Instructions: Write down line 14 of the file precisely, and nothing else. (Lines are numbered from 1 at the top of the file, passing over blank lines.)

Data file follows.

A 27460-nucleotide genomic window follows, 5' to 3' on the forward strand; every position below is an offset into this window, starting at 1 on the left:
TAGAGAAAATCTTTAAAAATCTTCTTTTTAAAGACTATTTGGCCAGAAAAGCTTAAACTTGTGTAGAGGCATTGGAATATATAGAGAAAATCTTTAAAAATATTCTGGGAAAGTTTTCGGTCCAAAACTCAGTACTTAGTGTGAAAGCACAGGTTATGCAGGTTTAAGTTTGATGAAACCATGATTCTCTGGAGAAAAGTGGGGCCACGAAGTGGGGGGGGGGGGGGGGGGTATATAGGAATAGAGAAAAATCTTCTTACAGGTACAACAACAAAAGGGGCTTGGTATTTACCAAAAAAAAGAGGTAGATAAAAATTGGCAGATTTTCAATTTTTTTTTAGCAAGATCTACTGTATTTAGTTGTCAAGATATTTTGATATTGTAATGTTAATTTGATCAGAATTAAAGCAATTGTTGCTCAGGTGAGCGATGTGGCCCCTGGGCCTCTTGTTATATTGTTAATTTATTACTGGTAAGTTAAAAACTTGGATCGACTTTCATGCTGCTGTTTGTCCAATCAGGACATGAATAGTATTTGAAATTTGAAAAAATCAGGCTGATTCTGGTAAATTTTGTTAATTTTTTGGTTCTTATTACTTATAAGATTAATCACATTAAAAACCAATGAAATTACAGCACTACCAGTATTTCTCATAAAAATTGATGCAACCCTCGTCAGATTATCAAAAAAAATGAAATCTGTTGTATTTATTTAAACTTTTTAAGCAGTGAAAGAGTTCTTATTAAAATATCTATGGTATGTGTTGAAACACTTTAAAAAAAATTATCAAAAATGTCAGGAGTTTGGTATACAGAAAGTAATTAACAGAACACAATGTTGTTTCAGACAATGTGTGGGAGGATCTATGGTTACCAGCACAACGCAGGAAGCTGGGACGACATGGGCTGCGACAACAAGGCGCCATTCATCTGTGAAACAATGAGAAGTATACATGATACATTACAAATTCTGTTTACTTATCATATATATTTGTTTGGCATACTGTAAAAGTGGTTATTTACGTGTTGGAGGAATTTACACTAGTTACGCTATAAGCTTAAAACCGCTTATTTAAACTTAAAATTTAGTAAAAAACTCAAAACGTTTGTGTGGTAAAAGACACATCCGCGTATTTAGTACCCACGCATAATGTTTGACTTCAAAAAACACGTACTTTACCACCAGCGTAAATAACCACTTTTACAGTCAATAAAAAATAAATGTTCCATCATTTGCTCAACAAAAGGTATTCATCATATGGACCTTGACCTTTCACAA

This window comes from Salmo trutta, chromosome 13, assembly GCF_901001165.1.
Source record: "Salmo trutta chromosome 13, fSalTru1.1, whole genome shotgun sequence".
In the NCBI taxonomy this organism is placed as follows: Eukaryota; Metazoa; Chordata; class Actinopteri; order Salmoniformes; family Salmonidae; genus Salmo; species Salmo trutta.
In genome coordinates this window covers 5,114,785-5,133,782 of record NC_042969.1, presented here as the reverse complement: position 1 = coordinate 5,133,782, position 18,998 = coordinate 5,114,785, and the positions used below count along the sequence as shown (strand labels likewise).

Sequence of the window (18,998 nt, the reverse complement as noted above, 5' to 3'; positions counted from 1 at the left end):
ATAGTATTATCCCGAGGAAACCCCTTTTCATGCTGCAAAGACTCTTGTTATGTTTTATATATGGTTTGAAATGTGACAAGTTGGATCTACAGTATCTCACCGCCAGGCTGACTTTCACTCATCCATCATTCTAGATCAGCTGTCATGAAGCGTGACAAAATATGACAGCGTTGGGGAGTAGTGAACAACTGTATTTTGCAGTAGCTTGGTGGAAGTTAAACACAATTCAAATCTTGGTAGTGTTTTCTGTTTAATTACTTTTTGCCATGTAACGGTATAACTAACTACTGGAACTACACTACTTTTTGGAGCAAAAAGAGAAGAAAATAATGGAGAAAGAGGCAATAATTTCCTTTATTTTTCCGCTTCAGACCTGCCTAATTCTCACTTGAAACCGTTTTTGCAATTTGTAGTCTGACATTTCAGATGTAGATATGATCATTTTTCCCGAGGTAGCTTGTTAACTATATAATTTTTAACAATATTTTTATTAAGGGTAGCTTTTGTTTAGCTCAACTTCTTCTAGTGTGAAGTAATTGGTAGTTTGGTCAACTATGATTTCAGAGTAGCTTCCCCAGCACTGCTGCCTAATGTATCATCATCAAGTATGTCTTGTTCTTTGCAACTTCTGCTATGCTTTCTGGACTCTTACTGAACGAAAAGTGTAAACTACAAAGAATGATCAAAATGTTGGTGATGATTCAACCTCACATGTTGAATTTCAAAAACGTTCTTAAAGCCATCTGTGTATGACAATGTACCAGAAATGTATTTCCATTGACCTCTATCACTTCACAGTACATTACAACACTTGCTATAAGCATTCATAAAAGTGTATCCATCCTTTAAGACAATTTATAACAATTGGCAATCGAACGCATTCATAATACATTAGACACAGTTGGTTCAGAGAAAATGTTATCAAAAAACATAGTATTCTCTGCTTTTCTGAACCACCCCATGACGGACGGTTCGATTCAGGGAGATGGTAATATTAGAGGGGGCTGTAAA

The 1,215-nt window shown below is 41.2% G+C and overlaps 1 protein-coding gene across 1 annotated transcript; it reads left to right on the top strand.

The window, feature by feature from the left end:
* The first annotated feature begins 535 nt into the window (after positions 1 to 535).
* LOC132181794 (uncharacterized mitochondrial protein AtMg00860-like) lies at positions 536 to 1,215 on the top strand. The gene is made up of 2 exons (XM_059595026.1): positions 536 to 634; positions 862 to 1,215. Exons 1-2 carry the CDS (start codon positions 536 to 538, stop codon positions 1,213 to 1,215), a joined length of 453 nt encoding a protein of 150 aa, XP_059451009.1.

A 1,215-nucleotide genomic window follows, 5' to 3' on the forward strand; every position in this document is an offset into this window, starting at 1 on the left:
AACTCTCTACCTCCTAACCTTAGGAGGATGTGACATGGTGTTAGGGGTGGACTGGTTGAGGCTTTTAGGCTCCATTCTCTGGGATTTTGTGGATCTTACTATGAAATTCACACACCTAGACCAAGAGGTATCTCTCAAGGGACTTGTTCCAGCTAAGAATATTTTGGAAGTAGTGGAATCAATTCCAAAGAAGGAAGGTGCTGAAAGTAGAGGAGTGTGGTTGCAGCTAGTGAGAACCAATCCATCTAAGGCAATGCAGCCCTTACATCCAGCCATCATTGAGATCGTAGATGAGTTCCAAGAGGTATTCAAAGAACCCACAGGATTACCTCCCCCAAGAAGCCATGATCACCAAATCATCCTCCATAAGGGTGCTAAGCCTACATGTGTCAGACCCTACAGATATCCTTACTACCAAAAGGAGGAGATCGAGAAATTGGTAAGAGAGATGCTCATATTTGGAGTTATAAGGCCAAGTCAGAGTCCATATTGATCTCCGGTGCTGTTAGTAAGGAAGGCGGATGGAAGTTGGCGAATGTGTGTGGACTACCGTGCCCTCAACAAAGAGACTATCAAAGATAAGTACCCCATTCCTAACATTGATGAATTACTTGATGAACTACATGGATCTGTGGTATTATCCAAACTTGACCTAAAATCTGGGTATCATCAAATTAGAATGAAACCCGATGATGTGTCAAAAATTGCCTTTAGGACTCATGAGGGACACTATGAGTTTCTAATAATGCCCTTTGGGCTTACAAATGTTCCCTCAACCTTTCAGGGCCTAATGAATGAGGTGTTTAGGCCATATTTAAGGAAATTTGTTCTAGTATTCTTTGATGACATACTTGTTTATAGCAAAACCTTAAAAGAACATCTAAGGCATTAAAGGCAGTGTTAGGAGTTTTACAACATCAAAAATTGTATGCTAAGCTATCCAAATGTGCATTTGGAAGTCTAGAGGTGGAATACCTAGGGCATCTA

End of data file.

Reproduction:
AACTCTCTACCTCCTAACCTTAGGAGGATGTGACATGGTGTTAGGGGTGGACTGGTTGAGGCTTTTAGGCTCCATTCTCTGGGATTTTGTGGATCTTACTATGAAATTCACACACCTAGACCAAGAGGTATCTCTCAAGGGACTTGTTCCAGCTAAGAATATTTTGGAAGTAGTGGAATCAATTCCAAAGAAGGAAGGTGCTGAAAGTAGAGGAGTGTGGTTGCAGCTAGTGAGAACCAATCCATCTAAGGCAATGCAGCCCTTACATCCAGCCATCATTGAGATCGTAGATGAGTTCCAAGAGGTATTCAAAGAACCCACAGGATTACCTCCCCCAAGAAGCCATGATCACCAAATCATCCTCCATAAGGGTGCTAAGCCTACATGTGTCAGACCCTACAGATATCCTTACTACCAAAAGGAGGAGATCGAGAAATTGGTAAGAGAGATGCTCATATTTGGAGTTATAAGGCCAAGTCAGAGTCCATATTGATCTCCGGTGCTGTTAGTAAGGAAGGCGGATGGAAGTTGGCGAATGTGTGTGGACTACCGTGCCCTCAACAAAGAGACTATCAAAGATAAGTACCCCATTCCTAACATTGATGAATTACTTGATGAACTACATGGATCTGTGGTATTATCCAAACTTGACCTAAAATCTGGGTATCATCAAATTAGAATGAAACCCGATGATGTGTCAAAAATTGCCTTTAGGACTCATGAGGGACACTATGAGTTTCTAATAATGCCCTTTGGGCTTACAAATGTTCCCTCAACCTTTCAGGGCCTAATGAATGAGGTGTTTAGGCCATATTTAAGGAAATTTGTTCTAGTATTCTTTGATGACATACTTGTTTATAGCAAAACCTTAAAAGAACATCTAAGGCATTAAAGGCAGTGTTAGGAGTTTTACAACATCAAAAATTGTATGCTAAGCTATCCAAATGTGCATTTGGAAGTCTAGAGGTGGAATACCTAGGGCATCTA